I didn’t have a sense of what I was doing or what genre I belonged to, but I didn’t want to only draw people. I wanted to write down what they were saying.
With every single story, my approach moved closer to journalism. I would develop relationships with other people who wrote and I began incorporating different methods and approaches that journalists use in their work. I’m interested to see how much information I can convey through an image and what information is left over that I need to describe through text.
I’m not as interested in separate images as I am in the narrative—the rhythm and how the story develops.
My education is as a book illustrator. It was profession taught during Soviet times. Recently, the way I work is that I immediately imagine the story laid out as a book. I see where I would place an image and where text would go. That is how I figure out the work and make it fit as a whole.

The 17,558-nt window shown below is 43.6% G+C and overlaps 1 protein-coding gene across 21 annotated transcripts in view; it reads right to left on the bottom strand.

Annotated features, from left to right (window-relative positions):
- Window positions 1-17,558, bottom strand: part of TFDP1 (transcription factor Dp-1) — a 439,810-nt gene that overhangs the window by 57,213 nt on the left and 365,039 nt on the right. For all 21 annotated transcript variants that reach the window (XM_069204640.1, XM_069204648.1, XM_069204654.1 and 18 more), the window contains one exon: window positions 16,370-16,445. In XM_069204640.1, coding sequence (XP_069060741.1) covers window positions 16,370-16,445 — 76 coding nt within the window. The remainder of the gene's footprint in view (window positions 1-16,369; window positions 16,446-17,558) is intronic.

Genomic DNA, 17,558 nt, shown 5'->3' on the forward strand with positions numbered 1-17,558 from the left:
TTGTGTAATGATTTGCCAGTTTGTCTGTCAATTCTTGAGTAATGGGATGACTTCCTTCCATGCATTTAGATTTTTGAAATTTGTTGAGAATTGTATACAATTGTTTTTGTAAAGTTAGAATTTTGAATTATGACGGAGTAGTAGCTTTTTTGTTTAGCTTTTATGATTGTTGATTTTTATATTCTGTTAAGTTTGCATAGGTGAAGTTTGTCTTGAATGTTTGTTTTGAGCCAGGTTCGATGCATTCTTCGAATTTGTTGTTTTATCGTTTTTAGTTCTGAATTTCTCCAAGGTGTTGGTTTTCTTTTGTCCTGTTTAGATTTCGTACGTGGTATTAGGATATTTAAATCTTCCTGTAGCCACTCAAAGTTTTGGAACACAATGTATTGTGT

I’m also interested in sociology. I have friends who are sociologists, and I try to include their methods in my approach.
Here in the US, and I think this is increasingly true in Eastern Europe, people want instant information. With social media and smartphones, we are used to getting news and images right away while events are unfolding. Your work is more thoughtful. It takes more time to produce and to consume. What kind of audience are you trying to reach with this approach?
My stories have been published in different ways and different forms. If something is going on and it’s breaking news, it might just be an image that is published with some small text. But then I can work on the subject longer. It could be a month, and then the story will be published in a different way.